By Sarah N. Lynch

WASHINGTON (Reuters) - For the second time in less than a week, U.S. securities regulators on Tuesday filed civil charges against a company for inserting language into its severance agreements that prevents outgoing employees from reaping the benefits of government whistleblower awards.

The Securities and Exchange Commission said Health Net Inc will pay $340,000 to settle the charges without admitting or denying wrongdoing.

A statement issued by the health insurer, which has since merged with Centene Corp, said that Centene was not a party to the issues at the heart of the SEC's case.

The SEC said it did not have any evidence that Health Net employees were deterred from reporting to the agency as a result of the severance agreements.

However, the SEC said the agreements, signed by about 600 employees, removed "the critically important financial incentives" designed to encourage would-be whistleblowers to come forward by requiring them to waive "any right to any individual monetary recovery" arising from a government proceeding.

The case comes on the heels of another matter the SEC filed against Atlanta-based building products maker BlueLinx Holdings Inc., also in connection with severance agreements that required departing employees to waive their rights to government bounties.

BlueLinx agreed to pay a $265,00 penalty, settling also without admitting or denying the charges, the SEC announced on Aug. 10. A spokesperson could not be immediately reached for comment.

The SEC in 2011 adopted rules designed to encourage people to come forward with tips about possible corporate wrongdoing.

Those rules protect whistleblowers from retaliation and also ban companies from taking any action that could "impede an individual from communicating directly" with the SEC, including through confidentiality agreements.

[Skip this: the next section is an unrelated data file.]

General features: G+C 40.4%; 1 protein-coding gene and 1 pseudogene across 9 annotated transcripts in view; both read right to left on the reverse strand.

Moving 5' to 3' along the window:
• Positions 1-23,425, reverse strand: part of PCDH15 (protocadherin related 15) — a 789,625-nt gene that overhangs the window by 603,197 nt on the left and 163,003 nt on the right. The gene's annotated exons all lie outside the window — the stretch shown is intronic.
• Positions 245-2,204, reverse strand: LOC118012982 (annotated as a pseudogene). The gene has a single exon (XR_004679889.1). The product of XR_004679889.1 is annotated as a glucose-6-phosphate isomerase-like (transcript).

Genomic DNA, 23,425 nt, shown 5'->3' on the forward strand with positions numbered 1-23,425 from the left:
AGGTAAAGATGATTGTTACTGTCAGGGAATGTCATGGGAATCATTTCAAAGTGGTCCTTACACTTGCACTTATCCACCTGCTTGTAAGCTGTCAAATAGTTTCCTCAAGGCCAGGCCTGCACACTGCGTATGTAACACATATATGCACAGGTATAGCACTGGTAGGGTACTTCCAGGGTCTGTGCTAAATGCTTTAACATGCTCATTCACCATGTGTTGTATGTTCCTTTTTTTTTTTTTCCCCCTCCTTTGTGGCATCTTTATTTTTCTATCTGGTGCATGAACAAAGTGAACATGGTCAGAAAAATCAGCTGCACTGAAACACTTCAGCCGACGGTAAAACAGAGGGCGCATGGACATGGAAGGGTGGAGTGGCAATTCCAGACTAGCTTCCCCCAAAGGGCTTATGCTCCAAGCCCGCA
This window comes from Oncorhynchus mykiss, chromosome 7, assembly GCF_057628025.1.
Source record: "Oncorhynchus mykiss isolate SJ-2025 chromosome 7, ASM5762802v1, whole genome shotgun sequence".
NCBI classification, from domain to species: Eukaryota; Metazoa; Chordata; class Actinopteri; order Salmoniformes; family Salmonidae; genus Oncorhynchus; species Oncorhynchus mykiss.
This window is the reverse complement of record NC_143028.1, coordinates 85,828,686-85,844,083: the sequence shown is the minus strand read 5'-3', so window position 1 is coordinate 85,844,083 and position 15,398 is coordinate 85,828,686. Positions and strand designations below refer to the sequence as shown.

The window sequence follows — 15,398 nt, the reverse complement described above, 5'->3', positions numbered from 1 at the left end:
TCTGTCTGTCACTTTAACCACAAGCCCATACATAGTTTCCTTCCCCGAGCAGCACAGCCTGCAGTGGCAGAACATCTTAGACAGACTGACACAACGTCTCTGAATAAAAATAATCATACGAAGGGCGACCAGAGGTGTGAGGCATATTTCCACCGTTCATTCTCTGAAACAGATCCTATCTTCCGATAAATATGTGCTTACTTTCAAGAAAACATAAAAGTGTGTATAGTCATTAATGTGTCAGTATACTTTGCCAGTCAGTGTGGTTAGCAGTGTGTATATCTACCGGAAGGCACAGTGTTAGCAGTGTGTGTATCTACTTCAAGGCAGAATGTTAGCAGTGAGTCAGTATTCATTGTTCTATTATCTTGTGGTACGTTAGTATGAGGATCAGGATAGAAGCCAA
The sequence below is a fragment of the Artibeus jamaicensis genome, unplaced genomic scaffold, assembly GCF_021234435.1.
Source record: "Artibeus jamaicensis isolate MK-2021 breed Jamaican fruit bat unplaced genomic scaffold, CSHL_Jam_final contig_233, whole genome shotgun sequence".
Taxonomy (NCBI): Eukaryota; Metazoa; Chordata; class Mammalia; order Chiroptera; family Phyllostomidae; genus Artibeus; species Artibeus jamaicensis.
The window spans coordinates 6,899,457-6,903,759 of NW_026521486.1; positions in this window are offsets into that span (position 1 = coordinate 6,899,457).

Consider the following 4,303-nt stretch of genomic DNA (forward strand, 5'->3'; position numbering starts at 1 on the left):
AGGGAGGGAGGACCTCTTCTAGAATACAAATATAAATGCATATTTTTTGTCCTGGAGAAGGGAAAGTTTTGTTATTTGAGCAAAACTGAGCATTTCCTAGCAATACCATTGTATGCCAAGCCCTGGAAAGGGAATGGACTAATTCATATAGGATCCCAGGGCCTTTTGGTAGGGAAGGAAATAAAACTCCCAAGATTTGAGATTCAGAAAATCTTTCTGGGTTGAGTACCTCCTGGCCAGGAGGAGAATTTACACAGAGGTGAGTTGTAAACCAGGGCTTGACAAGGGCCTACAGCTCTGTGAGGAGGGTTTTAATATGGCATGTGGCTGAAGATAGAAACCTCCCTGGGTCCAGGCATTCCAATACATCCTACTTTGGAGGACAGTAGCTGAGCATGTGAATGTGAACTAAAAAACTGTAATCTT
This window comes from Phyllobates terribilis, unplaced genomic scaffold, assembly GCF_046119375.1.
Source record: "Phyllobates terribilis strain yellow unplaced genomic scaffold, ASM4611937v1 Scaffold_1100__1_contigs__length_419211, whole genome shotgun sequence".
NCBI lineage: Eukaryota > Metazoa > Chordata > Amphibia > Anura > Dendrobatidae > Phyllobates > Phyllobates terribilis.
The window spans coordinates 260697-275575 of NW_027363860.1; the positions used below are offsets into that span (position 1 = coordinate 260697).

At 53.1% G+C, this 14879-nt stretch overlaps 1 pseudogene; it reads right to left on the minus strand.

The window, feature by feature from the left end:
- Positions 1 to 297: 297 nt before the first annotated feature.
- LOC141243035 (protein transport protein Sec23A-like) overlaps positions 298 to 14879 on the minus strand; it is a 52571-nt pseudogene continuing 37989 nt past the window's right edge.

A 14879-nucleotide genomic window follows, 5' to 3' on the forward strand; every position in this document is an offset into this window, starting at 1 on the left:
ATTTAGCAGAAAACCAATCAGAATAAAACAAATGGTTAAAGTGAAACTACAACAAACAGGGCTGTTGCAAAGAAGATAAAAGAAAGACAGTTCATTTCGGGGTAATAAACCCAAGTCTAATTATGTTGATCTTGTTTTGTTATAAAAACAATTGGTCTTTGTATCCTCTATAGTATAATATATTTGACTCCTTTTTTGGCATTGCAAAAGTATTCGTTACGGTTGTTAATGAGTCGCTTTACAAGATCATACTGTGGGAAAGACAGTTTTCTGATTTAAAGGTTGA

Early last year, the SEC warned companies that it was on the lookout for potentially troublesome severance agreements.

In April 2015, it filed a case against KBR for using restrictive confidentiality agreements, which muzzled employees who had been interviewed in connection with internal investigations.

KBR at the time said it was pleased to resolve the case and that it had never tried to enforce its confidentiality agreements.

Later that same month, SEC Chair Mary Jo White announced that more cases could be in store, after the agency uncovered severance agreements that forced employees to forgo their whistleblower awards.

"You can imagine our Enforcement Division's view of those," she said at the time.

In June of this year, the SEC also penalized Bank of America's Merrill Lynch for using agreements that barred employees from reporting to the SEC without first alerting the company attorneys.

The charges against Merrill Lynch over its severance agreements were part of a much bigger case involving allegations it misused customer cash.

The company agreed to modify how its severance agreements are worded.

The SEC's cases against BlueLinx and Health Net, however, are the first two which specifically take aim at agreements requiring outgoing employees to waive their rights to collect government bounties.

"These twin actions against BlueLinx and Health Net show that the SEC means business when it comes to efforts by corporations to impede their employees from participating in the SEC whistleblower program," said David Marshall, an attorney with Katz, Marshall and Banks who represents whistleblowers.

More cases against companies with restrictive severance agreements could still be in store.

On Monday, SandRidge Energy [SDOCQ.PK] disclosed it had received a subpoena from the SEC in connection with its employment agreements. It said it was cooperating with the inquiry.

According to a defense attorney familiar with the matter, the SEC has been working on similar cases and some settlements have been pending for months now.

The attorney said the SEC had intended to file the cases simultaneously as a sweep.

It was unclear why the cases were not filed concurrently, and an SEC spokesman declined to comment.

Shayne Stevenson, an attorney at Hagens Berman Sobol Shapiro LLP who represents whistleblowers, said he expects companies will try new tactics over time to give themselves legal cover, while still trying to silence whistleblowers.

"As someone who has seen these contracts evolve since last year’s settlement with KBR, we have seen ever more devious ways that corporations try to undermine the Dodd-Frank whistleblower program," he said.

(Reporting by Sarah N. Lynch; editing by David Gregorio and Alan Crosby)